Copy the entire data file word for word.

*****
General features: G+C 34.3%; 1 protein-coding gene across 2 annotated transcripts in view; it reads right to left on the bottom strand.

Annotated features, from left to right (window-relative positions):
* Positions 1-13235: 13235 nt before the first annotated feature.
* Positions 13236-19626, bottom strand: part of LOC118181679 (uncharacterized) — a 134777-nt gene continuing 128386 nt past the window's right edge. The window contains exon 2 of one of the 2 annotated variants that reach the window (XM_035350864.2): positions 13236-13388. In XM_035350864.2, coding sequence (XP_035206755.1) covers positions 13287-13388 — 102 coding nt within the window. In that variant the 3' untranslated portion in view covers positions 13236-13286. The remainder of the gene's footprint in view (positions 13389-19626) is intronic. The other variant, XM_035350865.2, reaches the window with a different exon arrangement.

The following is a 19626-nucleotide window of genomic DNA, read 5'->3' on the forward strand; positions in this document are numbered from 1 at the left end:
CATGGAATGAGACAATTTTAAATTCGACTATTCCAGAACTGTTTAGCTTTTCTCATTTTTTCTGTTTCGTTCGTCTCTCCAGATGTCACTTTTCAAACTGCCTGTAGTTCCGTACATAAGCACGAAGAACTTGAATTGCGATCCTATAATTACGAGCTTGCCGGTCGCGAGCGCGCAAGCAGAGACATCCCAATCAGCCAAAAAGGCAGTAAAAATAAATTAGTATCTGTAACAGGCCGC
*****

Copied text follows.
General features: G+C 34.3%; 1 protein-coding gene across 2 annotated transcripts in view; it reads right to left on the bottom strand.

Annotated features, from left to right (window-relative positions):
* Positions 1-13235: 13235 nt before the first annotated feature.
* Positions 13236-19626, bottom strand: part of LOC118181679 (uncharacterized) — a 134777-nt gene continuing 128386 nt past the window's right edge. The window contains exon 2 of one of the 2 annotated variants that reach the window (XM_035350864.2): positions 13236-13388. In XM_035350864.2, coding sequence (XP_035206755.1) covers positions 13287-13388 — 102 coding nt within the window. In that variant the 3' untranslated portion in view covers positions 13236-13286. The remainder of the gene's footprint in view (positions 13389-19626) is intronic. The other variant, XM_035350865.2, reaches the window with a different exon arrangement.

The following is a 19626-nucleotide window of genomic DNA, read 5'->3' on the forward strand; positions in this document are numbered from 1 at the left end:
CATGGAATGAGACAATTTTAAATTCGACTATTCCAGAACTGTTTAGCTTTTCTCATTTTTTCTGTTTCGTTCGTCTCTCCAGATGTCACTTTTCAAACTGCCTGTAGTTCCGTACATAAGCACGAAGAACTTGAATTGCGATCCTATAATTACGAGCTTGCCGGTCGCGAGCGCGCAAGCAGAGACATCCCAATCAGCCAAAAAGGCAGTAAAAATAAATTAGTATCTGTAACAGGCCGC